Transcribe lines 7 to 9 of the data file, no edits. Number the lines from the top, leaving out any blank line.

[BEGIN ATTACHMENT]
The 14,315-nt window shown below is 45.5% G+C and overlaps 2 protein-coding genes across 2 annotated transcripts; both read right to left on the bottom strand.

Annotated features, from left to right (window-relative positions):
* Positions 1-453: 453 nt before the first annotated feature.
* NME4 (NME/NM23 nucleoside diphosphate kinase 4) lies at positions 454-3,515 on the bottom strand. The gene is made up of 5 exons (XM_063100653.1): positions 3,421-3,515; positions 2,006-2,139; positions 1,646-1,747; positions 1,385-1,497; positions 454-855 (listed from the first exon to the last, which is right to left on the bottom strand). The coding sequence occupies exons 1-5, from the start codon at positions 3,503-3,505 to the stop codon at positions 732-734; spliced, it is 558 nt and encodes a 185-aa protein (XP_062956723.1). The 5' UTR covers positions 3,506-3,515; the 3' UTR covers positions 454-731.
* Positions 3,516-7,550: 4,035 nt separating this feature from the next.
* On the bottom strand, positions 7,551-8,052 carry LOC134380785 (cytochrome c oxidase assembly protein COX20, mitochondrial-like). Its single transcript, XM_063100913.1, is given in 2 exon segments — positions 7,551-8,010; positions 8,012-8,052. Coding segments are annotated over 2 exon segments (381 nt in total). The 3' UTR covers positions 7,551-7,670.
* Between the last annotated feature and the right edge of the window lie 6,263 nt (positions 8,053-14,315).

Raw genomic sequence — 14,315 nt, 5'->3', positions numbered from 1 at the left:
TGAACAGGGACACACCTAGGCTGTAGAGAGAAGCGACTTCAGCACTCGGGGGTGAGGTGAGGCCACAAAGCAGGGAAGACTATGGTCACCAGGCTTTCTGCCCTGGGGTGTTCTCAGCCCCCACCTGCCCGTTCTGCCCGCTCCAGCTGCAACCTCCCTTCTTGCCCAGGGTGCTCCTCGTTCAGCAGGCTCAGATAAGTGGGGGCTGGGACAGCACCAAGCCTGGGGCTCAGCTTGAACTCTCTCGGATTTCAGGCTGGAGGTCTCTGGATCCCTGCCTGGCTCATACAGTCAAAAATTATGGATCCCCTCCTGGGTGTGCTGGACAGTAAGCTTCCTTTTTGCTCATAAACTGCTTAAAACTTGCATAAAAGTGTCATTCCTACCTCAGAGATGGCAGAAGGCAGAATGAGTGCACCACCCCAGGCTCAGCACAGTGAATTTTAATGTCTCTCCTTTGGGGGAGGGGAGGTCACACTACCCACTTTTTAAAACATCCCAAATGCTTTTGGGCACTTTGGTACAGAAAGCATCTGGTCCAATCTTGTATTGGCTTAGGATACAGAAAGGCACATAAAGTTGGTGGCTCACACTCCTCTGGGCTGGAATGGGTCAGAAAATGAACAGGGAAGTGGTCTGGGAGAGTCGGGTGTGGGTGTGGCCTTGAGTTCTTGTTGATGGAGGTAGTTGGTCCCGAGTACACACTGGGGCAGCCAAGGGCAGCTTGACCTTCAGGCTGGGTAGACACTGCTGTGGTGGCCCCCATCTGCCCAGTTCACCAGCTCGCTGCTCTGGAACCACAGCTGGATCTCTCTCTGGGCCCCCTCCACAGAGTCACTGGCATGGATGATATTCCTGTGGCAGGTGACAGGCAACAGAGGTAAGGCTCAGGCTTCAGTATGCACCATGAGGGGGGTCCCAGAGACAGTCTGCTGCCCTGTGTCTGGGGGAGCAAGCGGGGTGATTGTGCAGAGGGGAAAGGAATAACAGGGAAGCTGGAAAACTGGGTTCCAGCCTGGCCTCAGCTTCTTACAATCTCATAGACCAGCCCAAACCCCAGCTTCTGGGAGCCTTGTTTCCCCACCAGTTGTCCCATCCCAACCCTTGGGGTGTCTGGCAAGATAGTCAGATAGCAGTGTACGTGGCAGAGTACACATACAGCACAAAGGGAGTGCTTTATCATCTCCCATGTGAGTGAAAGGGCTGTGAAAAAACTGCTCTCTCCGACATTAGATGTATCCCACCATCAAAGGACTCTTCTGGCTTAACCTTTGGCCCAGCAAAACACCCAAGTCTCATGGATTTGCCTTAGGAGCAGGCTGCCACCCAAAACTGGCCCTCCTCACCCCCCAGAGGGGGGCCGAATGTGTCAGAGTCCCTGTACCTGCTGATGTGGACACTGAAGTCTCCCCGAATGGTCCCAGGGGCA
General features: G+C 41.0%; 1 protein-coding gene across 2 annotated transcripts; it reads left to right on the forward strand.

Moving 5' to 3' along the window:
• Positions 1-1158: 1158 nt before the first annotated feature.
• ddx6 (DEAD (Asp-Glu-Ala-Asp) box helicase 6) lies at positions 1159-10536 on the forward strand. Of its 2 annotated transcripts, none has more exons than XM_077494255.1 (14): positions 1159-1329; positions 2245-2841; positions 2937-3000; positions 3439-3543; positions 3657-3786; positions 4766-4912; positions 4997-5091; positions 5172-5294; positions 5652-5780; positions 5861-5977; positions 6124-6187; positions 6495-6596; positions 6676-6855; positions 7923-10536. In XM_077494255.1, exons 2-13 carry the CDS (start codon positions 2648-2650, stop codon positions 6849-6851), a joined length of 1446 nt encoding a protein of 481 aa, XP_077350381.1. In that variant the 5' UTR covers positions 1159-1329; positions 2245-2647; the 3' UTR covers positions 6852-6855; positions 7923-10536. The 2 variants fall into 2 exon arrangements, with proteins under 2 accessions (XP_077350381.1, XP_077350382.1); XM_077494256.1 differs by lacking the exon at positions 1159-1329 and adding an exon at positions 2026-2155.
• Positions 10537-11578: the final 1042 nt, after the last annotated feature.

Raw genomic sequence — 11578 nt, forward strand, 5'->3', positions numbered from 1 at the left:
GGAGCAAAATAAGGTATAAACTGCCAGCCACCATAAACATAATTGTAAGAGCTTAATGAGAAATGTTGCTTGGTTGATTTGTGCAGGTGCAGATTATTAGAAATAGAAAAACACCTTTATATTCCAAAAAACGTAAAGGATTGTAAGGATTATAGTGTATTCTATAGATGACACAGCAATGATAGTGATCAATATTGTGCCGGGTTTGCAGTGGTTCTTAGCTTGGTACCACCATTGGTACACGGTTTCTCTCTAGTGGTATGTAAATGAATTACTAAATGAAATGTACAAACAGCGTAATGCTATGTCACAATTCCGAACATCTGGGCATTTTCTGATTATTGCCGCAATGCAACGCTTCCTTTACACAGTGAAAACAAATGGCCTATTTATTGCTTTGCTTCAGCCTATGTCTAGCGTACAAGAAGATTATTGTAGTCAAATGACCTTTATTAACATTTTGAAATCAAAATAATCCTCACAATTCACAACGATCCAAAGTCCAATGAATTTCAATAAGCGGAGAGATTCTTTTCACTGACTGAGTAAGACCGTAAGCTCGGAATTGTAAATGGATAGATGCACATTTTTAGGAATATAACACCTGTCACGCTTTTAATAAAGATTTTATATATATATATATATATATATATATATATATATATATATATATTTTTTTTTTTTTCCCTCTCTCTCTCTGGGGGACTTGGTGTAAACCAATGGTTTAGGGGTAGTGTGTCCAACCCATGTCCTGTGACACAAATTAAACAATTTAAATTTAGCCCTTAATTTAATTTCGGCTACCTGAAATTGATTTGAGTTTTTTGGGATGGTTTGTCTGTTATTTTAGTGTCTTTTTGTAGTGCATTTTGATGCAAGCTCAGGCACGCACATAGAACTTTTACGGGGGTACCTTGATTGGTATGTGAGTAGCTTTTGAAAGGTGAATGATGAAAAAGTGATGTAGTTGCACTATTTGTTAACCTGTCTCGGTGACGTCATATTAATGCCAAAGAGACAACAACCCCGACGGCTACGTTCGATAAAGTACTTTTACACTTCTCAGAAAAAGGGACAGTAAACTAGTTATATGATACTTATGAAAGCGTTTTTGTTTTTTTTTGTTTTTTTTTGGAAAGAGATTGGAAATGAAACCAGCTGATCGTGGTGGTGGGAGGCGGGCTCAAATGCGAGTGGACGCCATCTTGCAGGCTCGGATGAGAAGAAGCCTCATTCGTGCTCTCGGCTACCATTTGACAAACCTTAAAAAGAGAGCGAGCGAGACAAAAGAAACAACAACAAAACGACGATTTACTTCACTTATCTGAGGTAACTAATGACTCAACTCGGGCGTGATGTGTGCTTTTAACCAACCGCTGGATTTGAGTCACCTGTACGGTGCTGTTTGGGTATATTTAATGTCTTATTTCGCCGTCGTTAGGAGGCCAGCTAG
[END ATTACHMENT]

* Between the last annotated feature and the right edge of the window lie 6,263 nt (positions 8,053-14,315).

Raw genomic sequence — 14,315 nt, 5'->3', positions numbered from 1 at the left:
TGAACAGGGACACACCTAGGCTGTAGAGAGAAGCGACTTCAGCACTCGGGGGTGAGGTGAGGCCACAAAGCAGGGAAGACTATGGTCACCAGGCTTTCTGCCCTGGGGTGTTCTCAGCCCCCACCTGCCCGTTCTGCCCGCTCCAGCTGCAACCTCCCTTCTTGCCCAGGGTGCTCCTCGTTCAGCAGGCTCAGATAAGTGGGGGCTGGGACAGCACCAAGCCTGGGGCTCAGCTTGAACTCTCTCGGATTTCAGGCTGGAGGTCTCTGGATCCCTGCCTGGCTCATACAGTCAAAAATTATGGATCCCCTCCTGGGTGTGCTGGACAGTAAGCTTCCTTTTTGCTCATAAACTGCTTAAAACTTGCATAAAAGTGTCATTCCTACCTCAGAGATGGCAGAAGGCAGAATGAGTGCACCACCCCAGGCTCAGCACAGTGAATTTTAATGTCTCTCCTTTGGGGGAGGGGAGGTCACACTACCCACTTTTTAAAACATCCCAAATGCTTTTGGGCACTTTGGTACAGAAAGCATCTGGTCCAATCTTGTATTGGCTTAGGATACAGAAAGGCACATAAAGTTGGTGGCTCACACTCCTCTGGGCTGGAATGGGTCAGAAAATGAACAGGGAAGTGGTCTGGGAGAGTCGGGTGTGGGTGTGGCCTTGAGTTCTTGTTGATGGAGGTAGTTGGTCCCGAGTACACACTGGGGCAGCCAAGGGCAGCTTGACCTTCAGGCTGGGTAGACACTGCTGTGGTGGCCCCCATCTGCCCAGTTCACCAGCTCGCTGCTCTGGAACCACAGCTGGATCTCTCTCTGGGCCCCCTCCACAGAGTCACTGGCATGGATGATATTCCTGTGGCAGGTGACAGGCAACAGAGGTAAGGCTCAGGCTTCAGTATGCACCATGAGGGGGGTCCCAGAGACAGTCTGCTGCCCTGTGTCTGGGGGAGCAAGCGGGGTGATTGTGCAGAGGGGAAAGGAATAACAGGGAAGCTGGAAAACTGGGTTCCAGCCTGGCCTCAGCTTCTTACAATCTCATAGACCAGCCCAAACCCCAGCTTCTGGGAGCCTTGTTTCCCCACCAGTTGTCCCATCCCAACCCTTGGGGTGTCTGGCAAGATAGTCAGATAGCAGTGTACGTGGCAGAGTACACATACAGCACAAAGGGAGTGCTTTATCATCTCCCATGTGAGTGAAAGGGCTGTGAAAAAACTGCTCTCTCCGACATTAGATGTATCCCACCATCAAAGGACTCTTCTGGCTTAACCTTTGGCCCAGCAAAACACCCAAGTCTCATGGATTTGCCTTAGGAGCAGGCTGCCACCCAAAACTGGCCCTCCTCACCCCCCAGAGGGGGGCCGAATGTGTCAGAGTCCCTGTACCTGCTGATGTGGACACTGAAGTCTCCCCGAATGGTCCCAGGGGCA